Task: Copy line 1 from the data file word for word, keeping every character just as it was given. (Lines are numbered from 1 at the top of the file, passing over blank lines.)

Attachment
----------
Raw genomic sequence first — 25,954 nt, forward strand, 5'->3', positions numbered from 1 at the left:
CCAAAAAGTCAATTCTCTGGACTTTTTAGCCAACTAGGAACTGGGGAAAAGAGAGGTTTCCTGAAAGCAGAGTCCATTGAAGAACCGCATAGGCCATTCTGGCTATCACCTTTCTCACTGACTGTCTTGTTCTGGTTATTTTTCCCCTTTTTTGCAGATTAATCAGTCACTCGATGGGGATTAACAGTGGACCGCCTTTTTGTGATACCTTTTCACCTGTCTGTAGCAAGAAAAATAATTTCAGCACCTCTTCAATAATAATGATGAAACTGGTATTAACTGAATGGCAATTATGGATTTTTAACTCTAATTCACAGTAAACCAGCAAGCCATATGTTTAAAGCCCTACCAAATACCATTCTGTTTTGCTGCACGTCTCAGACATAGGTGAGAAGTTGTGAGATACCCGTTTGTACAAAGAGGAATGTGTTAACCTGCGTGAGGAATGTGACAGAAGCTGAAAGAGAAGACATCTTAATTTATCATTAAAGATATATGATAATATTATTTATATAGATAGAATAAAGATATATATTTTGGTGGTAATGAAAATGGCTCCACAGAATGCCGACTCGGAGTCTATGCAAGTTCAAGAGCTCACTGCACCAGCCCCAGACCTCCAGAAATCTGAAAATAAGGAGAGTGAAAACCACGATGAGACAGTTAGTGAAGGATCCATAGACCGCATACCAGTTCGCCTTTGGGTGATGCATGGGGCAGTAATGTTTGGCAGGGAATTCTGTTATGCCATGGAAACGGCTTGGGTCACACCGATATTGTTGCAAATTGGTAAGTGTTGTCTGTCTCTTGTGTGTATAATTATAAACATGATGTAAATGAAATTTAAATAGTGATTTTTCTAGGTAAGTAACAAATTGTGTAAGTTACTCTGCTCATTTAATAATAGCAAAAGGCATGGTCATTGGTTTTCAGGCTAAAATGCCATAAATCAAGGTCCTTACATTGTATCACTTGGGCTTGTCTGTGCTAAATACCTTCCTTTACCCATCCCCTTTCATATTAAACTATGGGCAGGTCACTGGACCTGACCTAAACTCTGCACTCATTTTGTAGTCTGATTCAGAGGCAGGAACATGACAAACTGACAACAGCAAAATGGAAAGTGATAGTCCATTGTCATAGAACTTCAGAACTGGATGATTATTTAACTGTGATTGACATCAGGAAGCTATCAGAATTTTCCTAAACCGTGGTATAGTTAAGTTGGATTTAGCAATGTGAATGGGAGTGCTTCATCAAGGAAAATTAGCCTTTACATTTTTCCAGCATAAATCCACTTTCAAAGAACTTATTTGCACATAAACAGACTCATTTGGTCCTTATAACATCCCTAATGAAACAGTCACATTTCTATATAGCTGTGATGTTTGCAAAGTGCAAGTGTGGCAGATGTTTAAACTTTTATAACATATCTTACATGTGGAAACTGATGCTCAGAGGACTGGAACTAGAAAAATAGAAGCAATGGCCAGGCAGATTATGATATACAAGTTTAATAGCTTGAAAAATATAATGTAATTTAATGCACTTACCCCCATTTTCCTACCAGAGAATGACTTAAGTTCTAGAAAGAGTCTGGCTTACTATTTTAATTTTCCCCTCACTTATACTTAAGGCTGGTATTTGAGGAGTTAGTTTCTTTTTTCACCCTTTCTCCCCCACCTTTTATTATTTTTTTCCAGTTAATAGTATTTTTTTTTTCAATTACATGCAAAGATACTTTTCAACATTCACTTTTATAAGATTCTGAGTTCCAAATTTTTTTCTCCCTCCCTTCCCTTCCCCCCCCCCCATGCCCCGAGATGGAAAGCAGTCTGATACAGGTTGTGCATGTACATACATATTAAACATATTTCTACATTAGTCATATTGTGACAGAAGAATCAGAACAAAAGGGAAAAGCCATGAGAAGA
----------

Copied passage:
Raw genomic sequence first — 25,954 nt, forward strand, 5'->3', positions numbered from 1 at the left: